In recent years, the warnings that accompanied the start of hurricane season had a perfunctory feel. But with parts of Florida still recovering from last year’s devastation, today marks the beginning of one of the most stressful times for Floridians.
Last year, Florida was uncharacteristically struck by four hurricanes in one of the most damaging hurricane seasons on record. With hurricane season starting today, USF and other institutions are gearing up for whatever the season will bring, a key part being how to communicate with students, faculty and staff in the aftermath of a hurricane.
“We use three ways to alert students,” said Michelle Carlyon, director of media relations at USF. “Our office deals with the media. We contact local television and radio media. To find out news on campus we have the 1-800 number. We also update the USF home page. We would like to get an e-mail notification system to faculty and staff, but if you don’t have electricity then you can’t access your e-mail. The three ways mentioned are the best ways of alerting students and faculty.”
USF did not close in the aftermath of Hurricane Jeanne, a fact that dismayed some students who left Tampa to be with their families. Carlyon said there is much that goes on behind the scenes that require certain parts of the campus to stay operative.
“People think it’s cut and dry but it’s still complicated,” Carlyon said. “Students live on campus, the Student Health Center is there to provide assistance, and certain labs stay open on campus. We try our best to inform (the students) as soon as possible. Hurricane tracks can change so we will do our best to notify in time. There are circumstances on whether we close or not.”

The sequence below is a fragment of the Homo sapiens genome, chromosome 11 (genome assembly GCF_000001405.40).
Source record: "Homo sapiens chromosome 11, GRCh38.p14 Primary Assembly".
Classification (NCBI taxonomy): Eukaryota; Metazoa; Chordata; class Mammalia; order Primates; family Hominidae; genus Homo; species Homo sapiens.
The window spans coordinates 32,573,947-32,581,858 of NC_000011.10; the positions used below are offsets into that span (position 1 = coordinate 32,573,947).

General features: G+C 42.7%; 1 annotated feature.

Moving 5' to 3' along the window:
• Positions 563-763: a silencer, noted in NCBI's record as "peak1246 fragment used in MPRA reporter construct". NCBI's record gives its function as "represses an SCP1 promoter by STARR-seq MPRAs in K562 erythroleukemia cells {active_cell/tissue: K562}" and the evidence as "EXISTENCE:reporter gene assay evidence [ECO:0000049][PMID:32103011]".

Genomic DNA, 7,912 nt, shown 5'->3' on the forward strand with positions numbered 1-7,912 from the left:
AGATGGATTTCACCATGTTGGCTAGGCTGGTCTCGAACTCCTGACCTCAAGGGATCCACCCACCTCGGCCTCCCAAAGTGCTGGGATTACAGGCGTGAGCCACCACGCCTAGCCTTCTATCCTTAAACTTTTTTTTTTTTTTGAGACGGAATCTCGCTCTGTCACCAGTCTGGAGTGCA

School was open for business following Jeanne, and many tests that were scheduled were not postponed.
“We lost power for 10 days,” Poorita Sigh, a marketing major, said. “We had water, but we didn’t do anything to prepare. I think classes should have been canceled. I had tests that week and couldn’t study because I didn’t have power. If there is a hurricane over the weekend and there are tests scheduled, we should postpone those tests.”
The process of tracking a hurricane is not an exact science. A hurricane can shift paths at any moment, drastically changing tracking patterns and evacuation zones.
“It is predicted that we will have about 15 tropical storms (this) year,” said Carl Carlucci, USF executive vice president. “We don’t know how many will come close to Tampa. As they get closer, we track them again and we’ll continue to watch them. If there is a prediction that it will come through Tampa then we begin our preparations.”
Four named storms hit Florida in 2004, beginning with Charley, a Category 4 storm that rocked Punta Gorda and Port Charlotte before making its way across central Florida with wind gusts up to 140 miles per hour.
Floridians had little time to recover before Frances, a Category 2 storm, hit Florida over Labor Day weekend. Frances was followed by Ivan, the most powerful of the storms, which hit the Panhandle with torrential rains and wind gusts reaching up to 165 miles per hour. Ivan did most of its damage in Alabama, but one of the bands from the storm hit Pensacola hard, causing extensive damage.
According to a report in the Baltimore Sun, one out of every five Floridians’ homes had some degree of home damage from the four storms. There have been more than 1.5 million insurance claims and more than 10,000 FEMA-provided trailer homes are still occupied by victims of last year’s hurricanes.
Thousands in the Tampa Bay area experienced flooding and loss of power due to Hurricane Jeanne. Areas of Fowler Avenue and Bruce B. Downs Boulevard were shut down after Jeanne passed through the region.
The Bay Area was lucky not to take damage from a storm surge, which would have most likely happened had the storm come from the Gulf of Mexico.
During past times of crisis, the Sun Dome has been used as an emergency shelter.
“Designation of a shelter is done by county,” Carlucci said. “The Sun Dome has been used as an emergency center. It is done by population type and in the past it has been a shelter for special needs.”
Prior to the season’s beginning, a tropical storm was reported in the Atlantic.
“I really think (Floridians) will look at it more cautiously,” Kelly Patel, a finance major, said. “They will take it more seriously now that we’ve had so many hit us.”